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The 9 best password security games for employees

Pim de Vos Marketing Manager

The 9 best password security games for employees

Your passwords are some of your most valuable assets. They provide access to anything from your bank details to your work-related accounts. And that’s all that cybercriminals dream are looking for.

To keep your organization’s data safe, you need your employees to take good care of their passwords. This means setting a password with the right complexity, changing their passwords regularly, and other measures to keep their passwords secret.

That’s why many organizations offer password security training. However, not all training solutions can keep users engaged. That’s why password security games are on the rise.

In this article, we’ll share the best password security awareness games on the market.

1. Guardey

Guardey is a password security game that uses storytelling and friendly competition as a way to keep users engaged.

At the beginning of the game, users get to start their own fictional organization. During regular challenges, they learn to protect that organization against cyber risks such as weak passwords, phishing, malware, and more.

In a shared leaderboard, colleagues battle for the number one spot. They can get to that spot by earning money for their organization, which can be done by performing well during challenges.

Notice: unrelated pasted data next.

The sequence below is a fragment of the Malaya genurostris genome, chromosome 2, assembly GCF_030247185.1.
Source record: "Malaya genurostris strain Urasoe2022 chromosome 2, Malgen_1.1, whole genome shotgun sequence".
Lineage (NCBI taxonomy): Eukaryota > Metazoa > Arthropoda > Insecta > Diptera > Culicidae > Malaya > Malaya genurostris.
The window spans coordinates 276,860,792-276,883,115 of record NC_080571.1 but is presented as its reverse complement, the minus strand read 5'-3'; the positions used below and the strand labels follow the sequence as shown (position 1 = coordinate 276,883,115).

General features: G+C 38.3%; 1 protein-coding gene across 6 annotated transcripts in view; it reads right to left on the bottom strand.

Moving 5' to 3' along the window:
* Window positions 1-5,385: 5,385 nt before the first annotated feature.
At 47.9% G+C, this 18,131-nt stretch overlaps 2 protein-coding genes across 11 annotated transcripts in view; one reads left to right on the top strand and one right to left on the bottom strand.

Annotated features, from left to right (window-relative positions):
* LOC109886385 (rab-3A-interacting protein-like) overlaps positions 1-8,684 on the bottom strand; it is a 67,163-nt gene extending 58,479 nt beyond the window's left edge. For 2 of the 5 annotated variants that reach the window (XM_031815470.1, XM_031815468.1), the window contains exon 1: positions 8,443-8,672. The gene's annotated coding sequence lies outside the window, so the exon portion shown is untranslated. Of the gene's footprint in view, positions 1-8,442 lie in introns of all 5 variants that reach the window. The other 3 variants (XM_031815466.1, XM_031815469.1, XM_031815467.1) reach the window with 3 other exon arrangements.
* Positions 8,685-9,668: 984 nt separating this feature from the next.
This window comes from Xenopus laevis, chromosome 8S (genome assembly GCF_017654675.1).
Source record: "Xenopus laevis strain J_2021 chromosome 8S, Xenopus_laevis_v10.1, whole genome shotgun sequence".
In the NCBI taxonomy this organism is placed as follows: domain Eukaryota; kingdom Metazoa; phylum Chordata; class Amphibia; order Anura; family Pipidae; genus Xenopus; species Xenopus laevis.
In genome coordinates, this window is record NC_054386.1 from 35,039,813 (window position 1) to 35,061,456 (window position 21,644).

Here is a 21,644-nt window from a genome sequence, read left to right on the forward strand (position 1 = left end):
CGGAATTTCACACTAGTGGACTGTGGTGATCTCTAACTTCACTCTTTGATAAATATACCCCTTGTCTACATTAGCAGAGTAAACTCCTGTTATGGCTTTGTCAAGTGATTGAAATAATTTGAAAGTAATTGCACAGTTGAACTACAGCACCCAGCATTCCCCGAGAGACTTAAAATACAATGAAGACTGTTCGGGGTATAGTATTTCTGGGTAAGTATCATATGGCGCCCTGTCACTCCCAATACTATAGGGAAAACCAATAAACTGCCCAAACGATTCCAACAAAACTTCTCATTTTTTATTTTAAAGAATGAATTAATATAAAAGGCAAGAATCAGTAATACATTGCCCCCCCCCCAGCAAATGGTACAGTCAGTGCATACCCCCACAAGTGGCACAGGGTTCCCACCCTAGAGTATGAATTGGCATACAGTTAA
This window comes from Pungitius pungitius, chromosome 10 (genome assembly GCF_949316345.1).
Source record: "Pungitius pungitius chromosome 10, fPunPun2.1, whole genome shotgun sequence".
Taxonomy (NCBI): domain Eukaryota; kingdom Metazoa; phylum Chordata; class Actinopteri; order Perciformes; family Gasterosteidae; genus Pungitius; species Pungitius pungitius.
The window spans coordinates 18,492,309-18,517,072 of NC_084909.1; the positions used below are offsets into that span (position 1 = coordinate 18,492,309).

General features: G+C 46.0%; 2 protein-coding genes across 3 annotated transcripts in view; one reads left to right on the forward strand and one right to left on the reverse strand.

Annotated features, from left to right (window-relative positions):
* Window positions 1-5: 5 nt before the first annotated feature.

If you want, you can customize Guardey’s content to your wishes. If your password policy requires your employees to change their password every month instead of every six months, you can easily adjust that.


  • Regular training
  • Gamification
  • Reporting abilities
  • Customizable


  • It’s not free, but is affordable and offers a 14-day free trial

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2. Counterintelligence Trivia Twirl

When it comes to games, a trivia twirl is a trusted classic. This specific game can land you on a couple of different cybersecurity-related topics.

It’s a fun game to get your employees to learn a thing or two, but the entire game can be played in no more than twenty minutes. This means it can’t be used as a long-term solution to keep employees aware of your password policy.


  • It’s free
  • Spinning the wheel is always fun
  • The questions are challenging


  • Limited gamification elements
  • No option for long-term password security training

3. Hoxhunt

Hoxhunt refers to itself as a Human Risk Management Platform. Its training solution uses gamification elements to keep users engaged and teach them about a wide variety of topics, one of them being password security.

They focus on going beyond ‘just’ training and motivating them to report threats once they discover them. You can also offer ‘just-in-time’ training surrounding threats that have been discovered recently.

If you’re curious, you will need to contact Hoxhunt’s sales department to see the product. There is no free version or a free trial available.


  • Gamification
  • Reporting abilities
  • Micro-learning
  • Just-in-time training


  • No transparent pricing
  • Focus on enterprise organizations

4. The Weakest Link

The Weakest Link is a fun and short game that takes about an hour to play in its entirety. It’s a great way to freshen up your employees’ memory of the importance of good password management.

What we like most about this game is the direct feedback you get after every question. This enables users to learn from a mistake right after they’ve made it. The feedback is of good quality.